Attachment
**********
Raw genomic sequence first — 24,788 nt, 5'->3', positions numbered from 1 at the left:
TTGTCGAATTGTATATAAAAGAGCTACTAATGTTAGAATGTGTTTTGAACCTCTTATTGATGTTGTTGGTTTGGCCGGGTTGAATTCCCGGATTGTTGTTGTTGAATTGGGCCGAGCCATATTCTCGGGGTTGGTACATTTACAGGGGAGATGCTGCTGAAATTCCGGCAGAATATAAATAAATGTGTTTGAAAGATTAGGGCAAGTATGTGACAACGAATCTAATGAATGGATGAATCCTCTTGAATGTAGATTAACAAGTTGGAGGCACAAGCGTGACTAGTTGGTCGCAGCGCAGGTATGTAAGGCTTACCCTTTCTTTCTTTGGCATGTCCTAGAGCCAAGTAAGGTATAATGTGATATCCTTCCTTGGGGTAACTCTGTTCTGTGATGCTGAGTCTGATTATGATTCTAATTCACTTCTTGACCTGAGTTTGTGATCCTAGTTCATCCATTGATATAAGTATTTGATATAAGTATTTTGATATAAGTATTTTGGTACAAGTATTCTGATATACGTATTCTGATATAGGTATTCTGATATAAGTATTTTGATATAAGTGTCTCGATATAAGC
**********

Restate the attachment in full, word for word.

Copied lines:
Raw genomic sequence first — 24,788 nt, 5'->3', positions numbered from 1 at the left:
TTGTCGAATTGTATATAAAAGAGCTACTAATGTTAGAATGTGTTTTGAACCTCTTATTGATGTTGTTGGTTTGGCCGGGTTGAATTCCCGGATTGTTGTTGTTGAATTGGGCCGAGCCATATTCTCGGGGTTGGTACATTTACAGGGGAGATGCTGCTGAAATTCCGGCAGAATATAAATAAATGTGTTTGAAAGATTAGGGCAAGTATGTGACAACGAATCTAATGAATGGATGAATCCTCTTGAATGTAGATTAACAAGTTGGAGGCACAAGCGTGACTAGTTGGTCGCAGCGCAGGTATGTAAGGCTTACCCTTTCTTTCTTTGGCATGTCCTAGAGCCAAGTAAGGTATAATGTGATATCCTTCCTTGGGGTAACTCTGTTCTGTGATGCTGAGTCTGATTATGATTCTAATTCACTTCTTGACCTGAGTTTGTGATCCTAGTTCATCCATTGATATAAGTATTTGATATAAGTATTTTGATATAAGTATTTTGGTACAAGTATTCTGATATACGTATTCTGATATAGGTATTCTGATATAAGTATTTTGATATAAGTGTCTCGATATAAGC